At Queer Screen, the Mardi Gras Film Festival this year, an Indian filmmaker will make a bold statement with a tender film. Evening Shadows (Surmaee Shaam) is about a young man coming out to his mother and the upheaval it causes within the traditional family and society around. The film, co-presented in Australia by Sydney-based LGBTQ support organisation Trikone Australasia, will have its world premiere at the festival.
The director of the film, Sridhar Rangayan, is a filmmaker, writer, activist and festival director. Rangayan has many creditable firsts to his credit. He is the Founder Festival Director of KASHISH Mumbai International Queer Film Festival, which has, over eight years, become the biggest LGBTQ film festival in South Asia. He is the co-founder of The Humsafar Trust, India’s first registered gay NGO. And he co-founded Solaris Pictures, a production house that brings out films with LGBTQ themes.
Evening Shadows is the sixth production by Solaris Pictures. Rangayan insists it’s a film about relationships, and one that he hopes every family watches.
In an interview with Indian Link, Rangayan, one of the jury members to judge the ‘My Queer Career’ Australian short film competition at the festival, talks about his journey and challenges, and why there is a need to normalise LGBTQ issues.
How does it feel to be part of the spectacle that is the Sydney Gay and Lesbian Mardi Gras?
The Sydney Mardi Gras is one of the oldest and grandest celebrations in the world of LGBTQ community. I was privileged to be part of it last year when I was invited to by Queer Screen Mardi Gras Film Festival to attend a conclave of Asia Pacific Queer Film Festival Alliance, a network of about 25 LGBTQ film festivals in the Asia Pacific region. I also marched with the Queer Screen float: it was indeed a heady feeling being cheered by thousands of onlookers! It was magical.
Evening Shadows will be screened at Queer Screen. What does the film mean to you?
Evening Shadows is a film that is very close to our heart: it is our most ambitious project and the most mainstream one. It is a film about parental acceptance of LGBTQ children, and a film that we hope every family watches. More than a gay film, it is about relationships – between son and mother, between son and father, between father and mother and also between two men who are in love. It’s about how these relationships sometimes conflict with each other because of inter-generational viewpoints and existing social mores. A lot of hope is riding on this film – not only for the cast and crew, but also for around 180 contributors across the world who have supported the film’s crowdfunding campaign. And, of course, the hope of the entire Indian LGBTQ community and the South Asian diaspora across the world.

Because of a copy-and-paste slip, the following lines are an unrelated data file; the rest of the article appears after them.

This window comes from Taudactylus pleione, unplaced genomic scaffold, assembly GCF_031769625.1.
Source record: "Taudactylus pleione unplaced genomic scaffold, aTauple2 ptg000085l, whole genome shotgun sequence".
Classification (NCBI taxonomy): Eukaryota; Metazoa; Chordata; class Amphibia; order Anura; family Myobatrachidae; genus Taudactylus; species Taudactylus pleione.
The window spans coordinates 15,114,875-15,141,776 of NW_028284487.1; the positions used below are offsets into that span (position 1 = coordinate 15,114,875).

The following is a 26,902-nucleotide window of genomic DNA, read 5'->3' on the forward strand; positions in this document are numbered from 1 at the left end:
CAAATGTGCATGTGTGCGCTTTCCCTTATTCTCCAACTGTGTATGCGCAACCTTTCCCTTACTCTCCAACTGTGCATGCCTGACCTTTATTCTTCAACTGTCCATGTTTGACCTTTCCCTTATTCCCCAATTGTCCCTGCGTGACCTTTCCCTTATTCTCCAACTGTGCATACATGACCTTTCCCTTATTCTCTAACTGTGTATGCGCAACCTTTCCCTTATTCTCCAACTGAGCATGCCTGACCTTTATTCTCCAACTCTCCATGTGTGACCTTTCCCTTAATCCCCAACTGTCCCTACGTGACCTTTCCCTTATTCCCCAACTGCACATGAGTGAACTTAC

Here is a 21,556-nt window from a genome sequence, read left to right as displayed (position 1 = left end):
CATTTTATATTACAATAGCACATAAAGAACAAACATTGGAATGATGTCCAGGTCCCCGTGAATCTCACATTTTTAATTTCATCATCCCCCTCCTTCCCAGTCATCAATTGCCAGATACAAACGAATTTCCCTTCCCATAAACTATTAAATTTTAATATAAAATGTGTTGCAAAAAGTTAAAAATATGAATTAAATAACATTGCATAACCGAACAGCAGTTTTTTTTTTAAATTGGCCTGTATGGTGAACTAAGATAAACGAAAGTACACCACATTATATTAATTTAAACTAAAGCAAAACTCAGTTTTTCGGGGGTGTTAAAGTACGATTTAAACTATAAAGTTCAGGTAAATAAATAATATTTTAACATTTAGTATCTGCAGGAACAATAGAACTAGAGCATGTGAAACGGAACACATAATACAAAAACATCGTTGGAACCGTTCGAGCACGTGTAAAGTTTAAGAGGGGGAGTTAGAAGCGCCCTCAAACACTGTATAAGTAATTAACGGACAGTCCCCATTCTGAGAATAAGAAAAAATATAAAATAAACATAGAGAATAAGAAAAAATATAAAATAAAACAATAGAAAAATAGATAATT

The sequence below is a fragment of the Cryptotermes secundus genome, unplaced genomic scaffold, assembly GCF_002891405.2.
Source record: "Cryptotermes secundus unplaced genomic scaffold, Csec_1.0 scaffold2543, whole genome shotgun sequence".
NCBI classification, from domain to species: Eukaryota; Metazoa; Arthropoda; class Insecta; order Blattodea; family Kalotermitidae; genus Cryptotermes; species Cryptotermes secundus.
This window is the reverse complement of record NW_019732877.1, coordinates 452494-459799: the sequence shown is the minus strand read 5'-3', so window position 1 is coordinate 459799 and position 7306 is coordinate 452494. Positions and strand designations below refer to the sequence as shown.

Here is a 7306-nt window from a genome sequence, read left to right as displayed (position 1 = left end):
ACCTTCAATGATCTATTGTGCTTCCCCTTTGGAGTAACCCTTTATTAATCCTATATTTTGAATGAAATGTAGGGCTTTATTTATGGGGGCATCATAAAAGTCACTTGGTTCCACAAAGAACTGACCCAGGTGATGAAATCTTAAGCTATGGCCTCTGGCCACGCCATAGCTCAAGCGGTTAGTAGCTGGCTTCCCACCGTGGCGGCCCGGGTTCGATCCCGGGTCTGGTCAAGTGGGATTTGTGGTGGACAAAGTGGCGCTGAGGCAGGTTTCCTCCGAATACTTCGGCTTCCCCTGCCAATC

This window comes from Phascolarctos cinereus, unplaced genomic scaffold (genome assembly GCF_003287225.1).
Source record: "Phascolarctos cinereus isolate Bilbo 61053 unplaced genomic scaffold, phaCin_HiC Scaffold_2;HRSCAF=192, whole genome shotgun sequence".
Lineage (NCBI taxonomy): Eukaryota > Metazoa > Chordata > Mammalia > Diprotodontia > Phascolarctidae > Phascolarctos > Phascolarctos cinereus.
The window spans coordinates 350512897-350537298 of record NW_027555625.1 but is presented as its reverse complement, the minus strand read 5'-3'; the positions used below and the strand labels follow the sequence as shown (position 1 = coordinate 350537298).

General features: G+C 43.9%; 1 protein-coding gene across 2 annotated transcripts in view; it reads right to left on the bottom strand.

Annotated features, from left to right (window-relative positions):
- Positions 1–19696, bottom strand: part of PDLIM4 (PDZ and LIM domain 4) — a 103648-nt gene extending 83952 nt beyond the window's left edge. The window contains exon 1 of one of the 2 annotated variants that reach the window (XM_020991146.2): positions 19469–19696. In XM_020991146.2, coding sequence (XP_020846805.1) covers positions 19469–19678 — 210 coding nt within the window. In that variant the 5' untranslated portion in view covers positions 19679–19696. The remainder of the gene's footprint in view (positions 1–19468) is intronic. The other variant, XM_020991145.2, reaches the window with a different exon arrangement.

What kind of reaction are you expecting?
As a conscious decision, we have tried to make a simple film that will touch hearts. There are no auteur flourishes or sensational moments. The film’s narrative and the characters are real and universal. We hope that the audience takes back a story that makes them reflect about prejudices – whether it is against LGBTQ persons or against women. The screening at Mardi Gras being the World Premiere of the film, we are hoping for the film’s journey to begin on a grand positive note.
What have you seen here in Australia – or elsewhere around the world – with regard to the LGBTQ community that you have been surprised by, or have liked and would like to see in India?
Obviously the laws need to change in India – Sec 377 needs to be read down so it doesn’t criminalise the community. And then we need marriage laws, adoption and inheritance laws that will give the community an equal footing in the mainstream social space. What I have really liked in Australia and other countries around the world is that there are so many LGBTQ persons in power who are out – statesmen, politicians, judges, actors, sports personalities etc. When LGBTQ persons who are well-known come out and underline the normalcy of their gender identity or sexual orientation, it will inspire an entire generation to be more accepting. Only when you are out can you expect families, allies and stakeholders to support you in your fight for equality and dignity.
What is your own story of coming out?